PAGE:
Gulzar is one of the most versatile and respected creative personalities of our times. From poetry to lyrics for films, from ghazals to writing for children, from writing screenplays and dialogues to directing films- he has done all and received accolades, appreciations and, of course, awards. For last fifty years, he has been a constant presence in the fields of Indian literature and cinema. There are several books and articles on his ingenious and artistic contributions and two biographies- one by his daughter Meghna who is centre of his life, and another by Saibal Chaterjee, a veteran journalist with whom and noted filmmaker Govind Nihalani Gulzar edited a voluminous encyclopedia on Hindi cinema. We also have numerous interviews of him in our midst to know about his personal life and prolific career. Nasreen Munni Kabir’s book ‘In the company of a poet’ consisting of her conversation comprising many long sessions with Gulzar tells us about his prodigious journey in his own soulful style. The very nature of the book makes it tremendously interesting and enriching.
Kabir has done tremendous research on Hindi films for many years and has come out with several important books and documentaries. ‘In the company of the poet’ is the latest edition to her vast corpus in which she converses with Gulzar where he unfolds the complex and enigmatic inner layers of his life and works. Kabir just let him talk, but, at times, she brings him back on the particular aspect if he drifts away, and when needed, she gently provokes him to open up. The entire presentation of this interaction leads the reader to believe that one is also present in the some corner where this conversation is taking place.
Gulzar is known to surprise his readers and audiences with his unique use of imagery and words in his writings as well as in his films. And he does so in this book in his own ways. The first surprise is to know that the most of the free-wheeling as well as intense conversation was done through Skype, an internet tool for video chat. Even Kabir was amazed. Gulzar told her that it was A R Rahman who downloaded the application in his laptop and taught him to use. And then we know that this 78 years old genius is very much in the tune of the contemporary. That is why he could pen songs like ‘Aankhen bhi kamaal karti hain, personal se sawal karti hain’ or ‘Dil to bachcha hai ji’.
The conversation informs us about his childhood in Dina (now in Pakistan) and school days in Delhi in details. In Delhi, he used to sleep alone in his father’s storeroom after having dinner with family living in a separate house. To ‘pass time at night’, he started borrowing books from a nearby stall on rent and thus, his ‘obsession with reading began’. In high school, he started to write and also got published in Urdu newspapers occasionally. His father wanted to see him as a successful businessman, so he was sent to Bombay to join his brother’s business. However, he was determined to be a poet and writer. The book records his memories of his father and the large family with subtle warmth and profound reflection, and it is revealed to the readers that these years are crucial in the formation of compassionate and graceful Gulzar- the person and the poet.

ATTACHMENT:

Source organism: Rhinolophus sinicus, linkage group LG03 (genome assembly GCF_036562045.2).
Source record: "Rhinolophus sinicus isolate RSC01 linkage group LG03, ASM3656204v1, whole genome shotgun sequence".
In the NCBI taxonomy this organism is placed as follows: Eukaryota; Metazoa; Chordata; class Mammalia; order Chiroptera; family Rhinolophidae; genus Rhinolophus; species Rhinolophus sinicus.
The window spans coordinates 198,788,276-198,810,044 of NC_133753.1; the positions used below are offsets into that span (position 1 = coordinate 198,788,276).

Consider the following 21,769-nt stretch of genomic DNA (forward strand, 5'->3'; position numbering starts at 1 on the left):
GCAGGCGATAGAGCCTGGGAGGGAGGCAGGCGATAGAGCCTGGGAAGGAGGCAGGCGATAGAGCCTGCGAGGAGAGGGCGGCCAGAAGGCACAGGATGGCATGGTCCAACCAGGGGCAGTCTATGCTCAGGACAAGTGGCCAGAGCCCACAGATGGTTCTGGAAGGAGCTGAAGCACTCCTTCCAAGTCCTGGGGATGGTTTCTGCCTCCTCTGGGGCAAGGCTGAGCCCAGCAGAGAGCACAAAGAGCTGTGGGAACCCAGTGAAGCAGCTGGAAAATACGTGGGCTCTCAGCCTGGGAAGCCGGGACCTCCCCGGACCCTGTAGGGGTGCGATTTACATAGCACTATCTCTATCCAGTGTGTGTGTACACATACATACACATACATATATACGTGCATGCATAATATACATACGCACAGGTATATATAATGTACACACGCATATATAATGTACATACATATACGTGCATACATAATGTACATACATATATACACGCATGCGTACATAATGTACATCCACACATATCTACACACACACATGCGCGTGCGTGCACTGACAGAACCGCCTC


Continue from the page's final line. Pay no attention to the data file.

With the same intensive contemplation, Gulzar talks about his seniors, friends, contemporaries, colleagues and juniors from literature and films with whom he has worked or interacted. While talking about individuals and events, he takes us on a romantic-historic journey of Bombay cinema with tremendous inputs on the changing environs. But, everywhere a conscious and enlightened poet is present who tells us about the literary scenario of the country with deep insights. Amidst all this, Gulzar, the person, is continuously present talking about his wife Rakhee, daughter Meghna aka Bosky and her husband Govind, and grandson Samay who goes to the park to play with him every evening. He talks about his staff and acquaintances beyond the literary and film arena with equal respects. Gulzar also talks of his daily routine and his life-long love for tennis with great enthusiasm. And we now know that he loves Gavaskar, Tendulkar and Dhoni too.
His relationship with Meena Kumari and the much-talked rumour of diary of her verses are also part of the conversation. Talking at length about the celebrated actress, he reveals his plan to publish a book consisting of her notes. Gulzar also tells us about pending books and scripts, as well as about his association with the welfare of hearing-impaired people, and mentions about those working with him.
When writings on Indian cinema is either confined to stars or based on the imported theories, this book is a great addition. The conversation may indicate that it focuses on Gulzar, the poet, however, it deciphers the grand persona of the legend and provides niche entry points to the vastness of his oeuvre.
A version of this article has appeared in The New Indian Express (Feb 3, 2013).